August 20, 2009 | Unregistered CommenterLoukia

I think @BackpackingDad called me crazy. So maybe I would fit in with the crazy hockey parents.

August 20, 2009 | Unregistered Commenterphdinparenting

Maple syrup....more Canadian than hockey! Lots and lots of maple syrup. Yum!

August 20, 2009 | Unregistered Commenterphdinparenting

Great post Trish. I gave it a stumble.

August 20, 2009 | Unregistered Commenterphdinparenting

Amen! Since we announced "It's a Boy!" 8 months ago there have been plans to make a hockey player out of our son. My husband is already feeling the pressure, but he doesn't enjoy watching team sports on television (yay!) and I don't think he's ever played hockey! I'm with you -- if my son grows up and wants to play, of course I'll give him every opportunity, but if he'd rather do something else, that's just fine!

By the way, I've only recently found your blog and I love it!

August 20, 2009 | Unregistered Commenterbambam

Thanks! I always love to discover new readers.

August 20, 2009 | Unregistered Commenterphdinparenting

wow. looks like you're exactly the type of man she was talking about. also, try and read the article thoroughly before you start quoting her incorrectly. she never compared hockey players to pimps, you read the sentence incorrectly. oh, and you could start by being polite when you want to engage someone in dialogue and make a point. you discredit yourself right out of the gate.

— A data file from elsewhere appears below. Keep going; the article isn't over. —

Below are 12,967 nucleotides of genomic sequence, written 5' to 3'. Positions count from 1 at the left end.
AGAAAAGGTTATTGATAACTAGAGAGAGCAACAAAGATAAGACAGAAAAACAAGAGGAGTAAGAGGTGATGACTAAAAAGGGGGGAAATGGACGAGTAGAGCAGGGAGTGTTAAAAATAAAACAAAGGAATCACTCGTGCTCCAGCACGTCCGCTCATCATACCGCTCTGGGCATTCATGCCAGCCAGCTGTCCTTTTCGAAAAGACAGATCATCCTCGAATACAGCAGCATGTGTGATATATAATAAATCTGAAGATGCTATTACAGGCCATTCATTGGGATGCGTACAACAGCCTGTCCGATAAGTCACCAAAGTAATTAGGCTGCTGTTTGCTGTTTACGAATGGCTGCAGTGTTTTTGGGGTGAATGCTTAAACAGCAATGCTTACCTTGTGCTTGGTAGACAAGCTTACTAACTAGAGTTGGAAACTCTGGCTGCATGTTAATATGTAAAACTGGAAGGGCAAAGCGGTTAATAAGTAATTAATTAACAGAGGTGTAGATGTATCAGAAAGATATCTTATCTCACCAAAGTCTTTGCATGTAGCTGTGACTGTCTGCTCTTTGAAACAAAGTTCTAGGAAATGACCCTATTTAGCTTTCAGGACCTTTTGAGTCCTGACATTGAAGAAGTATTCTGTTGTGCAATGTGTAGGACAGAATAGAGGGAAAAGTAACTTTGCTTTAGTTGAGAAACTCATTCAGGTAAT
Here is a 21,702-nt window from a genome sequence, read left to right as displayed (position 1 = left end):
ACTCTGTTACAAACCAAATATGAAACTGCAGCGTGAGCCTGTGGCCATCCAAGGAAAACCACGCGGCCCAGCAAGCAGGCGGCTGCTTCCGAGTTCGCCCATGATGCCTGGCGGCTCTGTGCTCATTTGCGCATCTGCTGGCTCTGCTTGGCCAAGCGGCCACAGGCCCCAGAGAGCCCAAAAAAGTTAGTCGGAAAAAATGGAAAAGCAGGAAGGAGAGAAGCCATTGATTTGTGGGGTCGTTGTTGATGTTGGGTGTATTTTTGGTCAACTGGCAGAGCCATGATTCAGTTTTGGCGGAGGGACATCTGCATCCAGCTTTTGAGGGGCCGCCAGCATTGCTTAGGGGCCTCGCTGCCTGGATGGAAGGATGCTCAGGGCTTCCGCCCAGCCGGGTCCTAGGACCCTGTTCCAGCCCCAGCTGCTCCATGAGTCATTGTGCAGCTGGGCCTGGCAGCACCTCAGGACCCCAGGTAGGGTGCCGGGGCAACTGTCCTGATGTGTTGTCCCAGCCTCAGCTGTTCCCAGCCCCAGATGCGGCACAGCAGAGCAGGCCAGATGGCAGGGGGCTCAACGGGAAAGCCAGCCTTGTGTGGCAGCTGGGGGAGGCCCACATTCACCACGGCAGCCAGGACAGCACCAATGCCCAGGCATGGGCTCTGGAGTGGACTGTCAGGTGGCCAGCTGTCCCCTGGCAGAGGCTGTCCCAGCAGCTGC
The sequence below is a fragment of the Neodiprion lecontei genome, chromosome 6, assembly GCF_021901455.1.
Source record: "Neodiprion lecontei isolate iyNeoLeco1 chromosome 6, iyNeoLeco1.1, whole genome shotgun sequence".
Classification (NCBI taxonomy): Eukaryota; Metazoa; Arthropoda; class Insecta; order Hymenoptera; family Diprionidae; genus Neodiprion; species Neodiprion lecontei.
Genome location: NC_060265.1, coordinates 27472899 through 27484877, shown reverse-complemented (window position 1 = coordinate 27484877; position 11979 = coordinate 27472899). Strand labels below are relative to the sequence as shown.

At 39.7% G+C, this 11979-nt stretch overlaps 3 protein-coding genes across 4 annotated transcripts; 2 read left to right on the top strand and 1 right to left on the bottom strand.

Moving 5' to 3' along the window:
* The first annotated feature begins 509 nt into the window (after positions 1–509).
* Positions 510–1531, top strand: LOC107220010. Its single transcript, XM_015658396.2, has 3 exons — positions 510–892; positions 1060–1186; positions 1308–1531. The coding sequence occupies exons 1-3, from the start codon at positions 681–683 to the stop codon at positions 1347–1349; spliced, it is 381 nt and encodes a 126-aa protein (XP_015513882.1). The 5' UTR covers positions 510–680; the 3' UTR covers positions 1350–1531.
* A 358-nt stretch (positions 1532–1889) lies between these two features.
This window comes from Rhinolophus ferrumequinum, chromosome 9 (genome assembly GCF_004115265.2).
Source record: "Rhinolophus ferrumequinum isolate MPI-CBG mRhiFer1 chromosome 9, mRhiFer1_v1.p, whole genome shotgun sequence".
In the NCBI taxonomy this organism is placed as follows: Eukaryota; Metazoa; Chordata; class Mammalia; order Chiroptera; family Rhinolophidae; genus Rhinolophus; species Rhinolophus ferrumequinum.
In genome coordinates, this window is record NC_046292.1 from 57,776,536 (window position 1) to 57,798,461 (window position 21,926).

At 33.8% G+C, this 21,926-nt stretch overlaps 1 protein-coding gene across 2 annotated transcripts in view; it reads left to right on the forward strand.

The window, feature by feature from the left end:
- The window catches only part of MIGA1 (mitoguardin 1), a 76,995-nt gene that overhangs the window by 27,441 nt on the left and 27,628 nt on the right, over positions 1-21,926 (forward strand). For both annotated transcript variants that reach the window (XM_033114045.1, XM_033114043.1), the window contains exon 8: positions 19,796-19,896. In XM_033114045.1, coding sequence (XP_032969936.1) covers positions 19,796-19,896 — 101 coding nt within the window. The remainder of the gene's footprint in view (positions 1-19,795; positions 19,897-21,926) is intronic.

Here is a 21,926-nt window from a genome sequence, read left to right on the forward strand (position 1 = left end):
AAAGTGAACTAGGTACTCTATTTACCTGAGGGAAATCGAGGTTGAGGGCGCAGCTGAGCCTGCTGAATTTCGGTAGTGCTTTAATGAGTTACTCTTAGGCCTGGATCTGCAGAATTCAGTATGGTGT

August 21, 2009 | Unregistered Commenterdustyz

nice work. someone who has the guts to call it like it is. if people want to play hockey, that's awesome, get out on the ice and enjoy it but we can do without the culture that surrounds it, and goes for most of what professional sports offers society. a bunch of overpaid men with bad manners, worse values and overblown egos.

it shocks me how many human beings are so addicted to the ritual of sport that they'd rather sit on the couch in front of a television rather than spend time with their families and friends or enjoy the outdoors or other sports.

don't get me wrong either, i'm an athletic man, fit and healthy, and it's because i participate and enjoy sports and activities (we don't have television in our house) without the violence and absolute competitiveness that is trumpeted in the press and pushed down kids throats in some schools and leagues.